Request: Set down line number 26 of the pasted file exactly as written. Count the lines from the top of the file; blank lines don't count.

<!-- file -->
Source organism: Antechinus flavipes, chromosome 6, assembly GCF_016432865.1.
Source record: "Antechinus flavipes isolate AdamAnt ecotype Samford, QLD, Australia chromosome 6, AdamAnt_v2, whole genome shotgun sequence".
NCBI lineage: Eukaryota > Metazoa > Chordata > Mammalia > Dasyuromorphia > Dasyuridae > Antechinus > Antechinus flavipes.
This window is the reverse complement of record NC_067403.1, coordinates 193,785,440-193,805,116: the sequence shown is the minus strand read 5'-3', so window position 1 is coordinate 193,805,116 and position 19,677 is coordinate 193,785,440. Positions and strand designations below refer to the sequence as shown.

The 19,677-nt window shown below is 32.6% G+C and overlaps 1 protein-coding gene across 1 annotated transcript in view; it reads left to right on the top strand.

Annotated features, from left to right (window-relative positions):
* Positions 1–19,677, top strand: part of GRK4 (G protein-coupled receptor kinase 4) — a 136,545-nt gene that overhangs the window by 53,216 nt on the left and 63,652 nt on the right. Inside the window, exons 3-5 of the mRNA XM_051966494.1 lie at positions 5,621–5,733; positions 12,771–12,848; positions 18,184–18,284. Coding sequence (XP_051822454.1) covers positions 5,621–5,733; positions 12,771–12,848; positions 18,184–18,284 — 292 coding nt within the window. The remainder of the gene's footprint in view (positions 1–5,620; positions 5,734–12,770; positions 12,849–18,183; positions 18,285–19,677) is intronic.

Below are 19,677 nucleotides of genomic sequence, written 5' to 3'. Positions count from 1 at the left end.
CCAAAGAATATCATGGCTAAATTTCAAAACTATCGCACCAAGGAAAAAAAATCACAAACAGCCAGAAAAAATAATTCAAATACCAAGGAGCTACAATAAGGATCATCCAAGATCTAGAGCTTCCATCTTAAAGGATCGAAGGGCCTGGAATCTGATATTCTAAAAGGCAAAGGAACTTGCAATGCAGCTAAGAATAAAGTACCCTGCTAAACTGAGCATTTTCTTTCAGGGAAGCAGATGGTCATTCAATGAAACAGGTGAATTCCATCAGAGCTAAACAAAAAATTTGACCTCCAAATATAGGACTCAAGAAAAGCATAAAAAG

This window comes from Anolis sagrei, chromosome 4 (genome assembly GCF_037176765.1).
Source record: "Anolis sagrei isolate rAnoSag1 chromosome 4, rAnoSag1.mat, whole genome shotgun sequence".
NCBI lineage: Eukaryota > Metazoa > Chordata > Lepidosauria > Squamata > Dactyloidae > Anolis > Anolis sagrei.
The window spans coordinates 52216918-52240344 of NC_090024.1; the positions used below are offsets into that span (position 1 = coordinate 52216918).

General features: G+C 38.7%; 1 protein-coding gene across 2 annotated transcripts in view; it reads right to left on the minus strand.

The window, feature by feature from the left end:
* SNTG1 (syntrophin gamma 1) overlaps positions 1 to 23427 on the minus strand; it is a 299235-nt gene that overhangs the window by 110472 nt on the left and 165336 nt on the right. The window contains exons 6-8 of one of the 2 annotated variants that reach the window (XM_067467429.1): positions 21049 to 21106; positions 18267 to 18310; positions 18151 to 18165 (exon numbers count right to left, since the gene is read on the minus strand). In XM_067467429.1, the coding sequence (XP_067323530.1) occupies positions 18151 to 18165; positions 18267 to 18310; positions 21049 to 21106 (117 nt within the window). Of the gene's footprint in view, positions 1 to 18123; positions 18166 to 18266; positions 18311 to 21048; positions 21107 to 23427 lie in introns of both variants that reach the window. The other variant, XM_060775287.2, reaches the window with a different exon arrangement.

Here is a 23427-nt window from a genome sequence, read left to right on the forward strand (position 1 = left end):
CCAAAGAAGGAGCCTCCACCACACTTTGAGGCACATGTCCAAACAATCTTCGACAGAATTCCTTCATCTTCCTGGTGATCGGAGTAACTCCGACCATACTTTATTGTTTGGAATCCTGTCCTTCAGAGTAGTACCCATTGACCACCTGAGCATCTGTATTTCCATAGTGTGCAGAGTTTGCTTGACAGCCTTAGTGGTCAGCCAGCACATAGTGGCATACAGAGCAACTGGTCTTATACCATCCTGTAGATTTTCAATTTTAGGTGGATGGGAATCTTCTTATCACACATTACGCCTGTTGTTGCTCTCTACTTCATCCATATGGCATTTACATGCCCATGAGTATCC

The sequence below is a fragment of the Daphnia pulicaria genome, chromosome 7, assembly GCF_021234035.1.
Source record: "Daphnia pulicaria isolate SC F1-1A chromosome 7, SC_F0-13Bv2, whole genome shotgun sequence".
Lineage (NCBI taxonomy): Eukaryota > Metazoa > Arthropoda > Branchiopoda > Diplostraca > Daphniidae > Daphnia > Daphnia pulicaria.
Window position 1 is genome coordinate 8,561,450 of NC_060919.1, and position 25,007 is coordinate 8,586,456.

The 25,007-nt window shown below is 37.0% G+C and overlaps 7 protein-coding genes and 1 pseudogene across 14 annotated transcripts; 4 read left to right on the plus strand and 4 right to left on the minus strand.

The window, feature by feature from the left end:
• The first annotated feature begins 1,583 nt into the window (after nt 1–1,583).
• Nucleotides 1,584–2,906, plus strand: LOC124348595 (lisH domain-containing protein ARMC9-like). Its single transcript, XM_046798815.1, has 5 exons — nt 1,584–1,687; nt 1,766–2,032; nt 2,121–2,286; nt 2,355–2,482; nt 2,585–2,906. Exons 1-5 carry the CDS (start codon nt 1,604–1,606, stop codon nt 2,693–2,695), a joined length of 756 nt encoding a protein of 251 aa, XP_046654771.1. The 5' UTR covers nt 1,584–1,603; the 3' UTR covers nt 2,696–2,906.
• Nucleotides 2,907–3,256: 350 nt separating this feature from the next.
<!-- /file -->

• Nucleotides 1,584–2,906, plus strand: LOC124348595 (lisH domain-containing protein ARMC9-like). Its single transcript, XM_046798815.1, has 5 exons — nt 1,584–1,687; nt 1,766–2,032; nt 2,121–2,286; nt 2,355–2,482; nt 2,585–2,906. Exons 1-5 carry the CDS (start codon nt 1,604–1,606, stop codon nt 2,693–2,695), a joined length of 756 nt encoding a protein of 251 aa, XP_046654771.1. The 5' UTR covers nt 1,584–1,603; the 3' UTR covers nt 2,696–2,906.